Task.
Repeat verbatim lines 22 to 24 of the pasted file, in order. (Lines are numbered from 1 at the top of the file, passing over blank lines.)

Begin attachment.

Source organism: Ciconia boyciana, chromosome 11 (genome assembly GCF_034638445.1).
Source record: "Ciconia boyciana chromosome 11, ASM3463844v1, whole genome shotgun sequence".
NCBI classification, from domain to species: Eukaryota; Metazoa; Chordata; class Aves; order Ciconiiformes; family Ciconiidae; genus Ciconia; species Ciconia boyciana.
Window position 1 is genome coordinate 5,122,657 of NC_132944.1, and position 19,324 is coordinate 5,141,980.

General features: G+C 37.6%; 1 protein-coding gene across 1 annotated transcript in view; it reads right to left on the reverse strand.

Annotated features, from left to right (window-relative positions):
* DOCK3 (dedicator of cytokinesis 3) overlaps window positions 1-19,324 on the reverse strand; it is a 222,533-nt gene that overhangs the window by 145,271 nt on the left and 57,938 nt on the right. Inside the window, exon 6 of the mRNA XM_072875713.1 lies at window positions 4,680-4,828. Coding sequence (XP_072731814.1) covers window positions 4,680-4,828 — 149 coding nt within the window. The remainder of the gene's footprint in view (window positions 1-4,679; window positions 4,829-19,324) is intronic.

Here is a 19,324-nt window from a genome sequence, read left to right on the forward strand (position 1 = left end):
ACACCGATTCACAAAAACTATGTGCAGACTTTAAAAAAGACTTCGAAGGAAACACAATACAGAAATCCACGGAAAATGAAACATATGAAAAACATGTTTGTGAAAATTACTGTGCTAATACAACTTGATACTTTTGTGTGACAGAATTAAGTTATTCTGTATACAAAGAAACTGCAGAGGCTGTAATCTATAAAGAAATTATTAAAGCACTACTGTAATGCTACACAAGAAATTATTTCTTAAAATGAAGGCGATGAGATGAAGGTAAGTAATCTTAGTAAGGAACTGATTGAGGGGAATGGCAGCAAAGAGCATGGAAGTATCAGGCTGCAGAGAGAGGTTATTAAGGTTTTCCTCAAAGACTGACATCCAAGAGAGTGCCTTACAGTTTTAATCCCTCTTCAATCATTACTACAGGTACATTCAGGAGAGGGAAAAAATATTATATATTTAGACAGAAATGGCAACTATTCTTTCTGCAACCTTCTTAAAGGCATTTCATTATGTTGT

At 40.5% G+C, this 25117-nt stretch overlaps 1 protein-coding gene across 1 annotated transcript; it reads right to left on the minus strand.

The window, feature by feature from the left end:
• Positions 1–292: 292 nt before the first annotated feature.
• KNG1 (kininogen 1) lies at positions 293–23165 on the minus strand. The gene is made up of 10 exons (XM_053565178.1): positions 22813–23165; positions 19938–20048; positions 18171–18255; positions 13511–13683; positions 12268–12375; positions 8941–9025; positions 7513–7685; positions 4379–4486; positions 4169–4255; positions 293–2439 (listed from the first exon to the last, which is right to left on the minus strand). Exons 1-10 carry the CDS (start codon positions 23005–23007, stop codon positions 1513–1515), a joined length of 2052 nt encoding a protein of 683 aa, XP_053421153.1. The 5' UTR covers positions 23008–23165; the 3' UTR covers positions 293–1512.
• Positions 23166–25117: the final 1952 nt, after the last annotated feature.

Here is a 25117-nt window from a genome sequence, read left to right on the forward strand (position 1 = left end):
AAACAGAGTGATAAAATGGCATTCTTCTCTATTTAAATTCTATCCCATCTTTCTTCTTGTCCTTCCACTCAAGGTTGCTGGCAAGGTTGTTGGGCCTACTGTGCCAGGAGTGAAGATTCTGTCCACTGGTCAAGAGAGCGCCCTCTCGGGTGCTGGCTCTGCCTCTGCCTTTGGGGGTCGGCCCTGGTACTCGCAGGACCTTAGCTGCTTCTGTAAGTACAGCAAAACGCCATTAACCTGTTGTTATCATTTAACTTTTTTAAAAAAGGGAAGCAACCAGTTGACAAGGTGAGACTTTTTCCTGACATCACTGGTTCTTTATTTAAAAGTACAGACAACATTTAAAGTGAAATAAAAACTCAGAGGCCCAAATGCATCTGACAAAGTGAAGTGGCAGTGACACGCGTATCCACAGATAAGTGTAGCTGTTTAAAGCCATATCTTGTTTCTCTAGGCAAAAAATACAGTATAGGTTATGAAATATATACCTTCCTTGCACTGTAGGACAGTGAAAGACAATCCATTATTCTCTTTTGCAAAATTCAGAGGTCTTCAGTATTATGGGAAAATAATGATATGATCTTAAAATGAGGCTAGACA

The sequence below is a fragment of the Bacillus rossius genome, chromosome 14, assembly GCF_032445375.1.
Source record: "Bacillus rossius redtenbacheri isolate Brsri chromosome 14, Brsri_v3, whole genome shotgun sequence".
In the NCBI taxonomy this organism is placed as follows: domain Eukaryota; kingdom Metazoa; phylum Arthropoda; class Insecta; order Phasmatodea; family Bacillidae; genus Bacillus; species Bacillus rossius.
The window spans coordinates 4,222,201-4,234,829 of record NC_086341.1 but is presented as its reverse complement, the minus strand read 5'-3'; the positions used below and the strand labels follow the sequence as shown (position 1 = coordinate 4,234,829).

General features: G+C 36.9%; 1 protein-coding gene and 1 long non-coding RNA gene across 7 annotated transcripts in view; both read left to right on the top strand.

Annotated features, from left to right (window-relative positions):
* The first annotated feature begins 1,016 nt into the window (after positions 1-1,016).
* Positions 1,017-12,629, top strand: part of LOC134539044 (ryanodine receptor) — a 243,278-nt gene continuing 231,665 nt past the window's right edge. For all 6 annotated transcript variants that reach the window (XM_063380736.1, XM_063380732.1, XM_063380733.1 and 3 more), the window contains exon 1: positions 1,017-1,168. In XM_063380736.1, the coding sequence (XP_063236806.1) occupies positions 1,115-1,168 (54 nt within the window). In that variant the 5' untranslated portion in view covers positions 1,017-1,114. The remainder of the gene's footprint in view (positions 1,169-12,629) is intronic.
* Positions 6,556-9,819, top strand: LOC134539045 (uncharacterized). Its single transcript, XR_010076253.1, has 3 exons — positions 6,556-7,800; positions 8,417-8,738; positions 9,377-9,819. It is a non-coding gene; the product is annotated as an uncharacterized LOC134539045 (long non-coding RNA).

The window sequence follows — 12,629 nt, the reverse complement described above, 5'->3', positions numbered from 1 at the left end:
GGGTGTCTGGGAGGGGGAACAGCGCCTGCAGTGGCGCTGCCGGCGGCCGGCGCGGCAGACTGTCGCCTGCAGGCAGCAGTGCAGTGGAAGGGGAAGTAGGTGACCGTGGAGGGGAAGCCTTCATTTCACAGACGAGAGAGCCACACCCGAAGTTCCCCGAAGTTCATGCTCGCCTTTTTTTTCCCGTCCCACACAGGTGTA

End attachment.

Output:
Annotated features, from left to right (window-relative positions):
* The first annotated feature begins 1,016 nt into the window (after positions 1-1,016).
* Positions 1,017-12,629, top strand: part of LOC134539044 (ryanodine receptor) — a 243,278-nt gene continuing 231,665 nt past the window's right edge. For all 6 annotated transcript variants that reach the window (XM_063380736.1, XM_063380732.1, XM_063380733.1 and 3 more), the window contains exon 1: positions 1,017-1,168. In XM_063380736.1, the coding sequence (XP_063236806.1) occupies positions 1,115-1,168 (54 nt within the window). In that variant the 5' untranslated portion in view covers positions 1,017-1,114. The remainder of the gene's footprint in view (positions 1,169-12,629) is intronic.